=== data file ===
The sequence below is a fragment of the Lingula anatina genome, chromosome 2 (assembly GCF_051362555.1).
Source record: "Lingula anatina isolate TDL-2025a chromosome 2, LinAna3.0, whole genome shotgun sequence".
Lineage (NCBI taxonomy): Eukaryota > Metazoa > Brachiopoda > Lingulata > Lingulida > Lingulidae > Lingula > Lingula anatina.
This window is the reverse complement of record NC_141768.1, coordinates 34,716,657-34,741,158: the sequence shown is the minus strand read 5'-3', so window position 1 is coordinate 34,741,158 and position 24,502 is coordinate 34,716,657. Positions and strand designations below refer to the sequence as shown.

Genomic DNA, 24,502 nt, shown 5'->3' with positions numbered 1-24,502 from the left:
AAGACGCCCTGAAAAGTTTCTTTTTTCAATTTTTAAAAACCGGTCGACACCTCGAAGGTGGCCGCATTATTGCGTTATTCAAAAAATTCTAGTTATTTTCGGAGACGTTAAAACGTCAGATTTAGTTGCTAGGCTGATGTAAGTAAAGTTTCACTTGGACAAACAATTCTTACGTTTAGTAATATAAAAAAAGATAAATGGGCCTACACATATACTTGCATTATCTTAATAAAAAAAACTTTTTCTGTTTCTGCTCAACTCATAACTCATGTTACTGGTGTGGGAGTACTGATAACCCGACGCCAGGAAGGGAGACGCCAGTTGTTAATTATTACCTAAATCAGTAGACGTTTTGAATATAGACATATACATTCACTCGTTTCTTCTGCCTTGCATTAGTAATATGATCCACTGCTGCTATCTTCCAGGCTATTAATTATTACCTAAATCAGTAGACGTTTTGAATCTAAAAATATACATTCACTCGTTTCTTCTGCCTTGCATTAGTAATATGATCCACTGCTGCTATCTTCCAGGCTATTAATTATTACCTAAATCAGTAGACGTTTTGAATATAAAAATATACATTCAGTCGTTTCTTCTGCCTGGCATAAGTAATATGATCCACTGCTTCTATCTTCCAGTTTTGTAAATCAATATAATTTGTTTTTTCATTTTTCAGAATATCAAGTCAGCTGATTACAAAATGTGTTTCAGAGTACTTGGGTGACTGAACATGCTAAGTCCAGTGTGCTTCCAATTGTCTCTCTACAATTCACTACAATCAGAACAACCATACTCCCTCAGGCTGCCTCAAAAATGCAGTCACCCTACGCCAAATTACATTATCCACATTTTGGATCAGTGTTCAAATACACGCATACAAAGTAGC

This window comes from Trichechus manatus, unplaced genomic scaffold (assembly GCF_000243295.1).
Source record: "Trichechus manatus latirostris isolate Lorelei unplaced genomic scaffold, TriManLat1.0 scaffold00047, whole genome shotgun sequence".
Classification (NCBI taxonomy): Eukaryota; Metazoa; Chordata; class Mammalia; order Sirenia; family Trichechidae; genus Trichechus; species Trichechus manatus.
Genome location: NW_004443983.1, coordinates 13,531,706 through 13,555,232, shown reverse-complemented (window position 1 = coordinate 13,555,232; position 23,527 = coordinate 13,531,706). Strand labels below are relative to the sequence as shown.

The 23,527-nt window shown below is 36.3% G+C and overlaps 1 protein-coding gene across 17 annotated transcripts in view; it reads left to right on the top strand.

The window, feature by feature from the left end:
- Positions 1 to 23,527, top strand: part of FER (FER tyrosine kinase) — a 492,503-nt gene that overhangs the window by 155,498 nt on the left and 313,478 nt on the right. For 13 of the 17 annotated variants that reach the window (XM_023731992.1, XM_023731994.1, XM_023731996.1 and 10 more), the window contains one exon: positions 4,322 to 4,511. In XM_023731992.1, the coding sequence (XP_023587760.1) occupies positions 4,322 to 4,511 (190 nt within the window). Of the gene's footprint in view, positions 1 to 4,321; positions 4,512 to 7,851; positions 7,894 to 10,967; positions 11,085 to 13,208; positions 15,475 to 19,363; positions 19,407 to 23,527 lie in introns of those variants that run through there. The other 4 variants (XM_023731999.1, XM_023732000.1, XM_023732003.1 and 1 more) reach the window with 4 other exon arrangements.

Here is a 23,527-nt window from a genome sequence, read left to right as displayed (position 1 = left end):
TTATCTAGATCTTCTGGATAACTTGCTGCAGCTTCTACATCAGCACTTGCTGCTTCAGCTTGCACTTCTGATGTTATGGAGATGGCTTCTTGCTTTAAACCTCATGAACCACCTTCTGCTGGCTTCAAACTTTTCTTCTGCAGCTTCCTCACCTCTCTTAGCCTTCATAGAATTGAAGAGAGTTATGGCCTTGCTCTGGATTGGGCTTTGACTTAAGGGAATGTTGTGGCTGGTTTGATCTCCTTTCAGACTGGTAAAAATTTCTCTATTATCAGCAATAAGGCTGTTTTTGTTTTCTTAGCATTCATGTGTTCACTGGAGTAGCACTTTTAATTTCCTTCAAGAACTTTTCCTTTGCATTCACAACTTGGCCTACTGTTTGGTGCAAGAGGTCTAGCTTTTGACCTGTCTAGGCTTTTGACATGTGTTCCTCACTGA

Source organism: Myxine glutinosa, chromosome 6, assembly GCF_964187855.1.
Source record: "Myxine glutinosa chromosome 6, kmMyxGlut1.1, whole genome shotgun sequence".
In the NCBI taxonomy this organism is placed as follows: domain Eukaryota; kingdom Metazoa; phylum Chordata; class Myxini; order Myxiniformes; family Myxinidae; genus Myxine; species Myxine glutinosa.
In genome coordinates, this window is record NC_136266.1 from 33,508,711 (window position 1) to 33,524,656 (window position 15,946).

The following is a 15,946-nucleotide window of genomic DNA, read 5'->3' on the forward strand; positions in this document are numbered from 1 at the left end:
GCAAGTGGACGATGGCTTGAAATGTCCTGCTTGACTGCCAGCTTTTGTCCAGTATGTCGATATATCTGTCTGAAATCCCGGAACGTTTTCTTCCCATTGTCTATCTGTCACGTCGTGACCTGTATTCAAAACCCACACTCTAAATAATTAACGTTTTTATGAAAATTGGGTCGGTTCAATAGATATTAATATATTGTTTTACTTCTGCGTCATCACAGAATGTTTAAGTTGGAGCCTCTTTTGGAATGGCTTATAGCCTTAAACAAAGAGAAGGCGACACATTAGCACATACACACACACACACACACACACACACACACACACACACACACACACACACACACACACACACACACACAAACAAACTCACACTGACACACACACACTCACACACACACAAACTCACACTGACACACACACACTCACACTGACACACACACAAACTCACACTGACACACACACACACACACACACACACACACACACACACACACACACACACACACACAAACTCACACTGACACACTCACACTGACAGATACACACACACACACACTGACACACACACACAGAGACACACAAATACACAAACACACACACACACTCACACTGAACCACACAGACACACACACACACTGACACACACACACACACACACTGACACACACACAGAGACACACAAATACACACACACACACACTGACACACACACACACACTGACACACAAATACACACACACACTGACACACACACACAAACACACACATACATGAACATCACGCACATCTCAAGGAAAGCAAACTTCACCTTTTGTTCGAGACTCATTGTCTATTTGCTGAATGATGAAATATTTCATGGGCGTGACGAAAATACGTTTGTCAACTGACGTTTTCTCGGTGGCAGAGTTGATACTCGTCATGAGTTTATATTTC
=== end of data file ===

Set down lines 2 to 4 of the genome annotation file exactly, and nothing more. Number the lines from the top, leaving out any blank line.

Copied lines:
Source record: "Lingula anatina isolate TDL-2025a chromosome 2, LinAna3.0, whole genome shotgun sequence".
Lineage (NCBI taxonomy): Eukaryota > Metazoa > Brachiopoda > Lingulata > Lingulida > Lingulidae > Lingula > Lingula anatina.
This window is the reverse complement of record NC_141768.1, coordinates 34,716,657-34,741,158: the sequence shown is the minus strand read 5'-3', so window position 1 is coordinate 34,741,158 and position 24,502 is coordinate 34,716,657. Positions and strand designations below refer to the sequence as shown.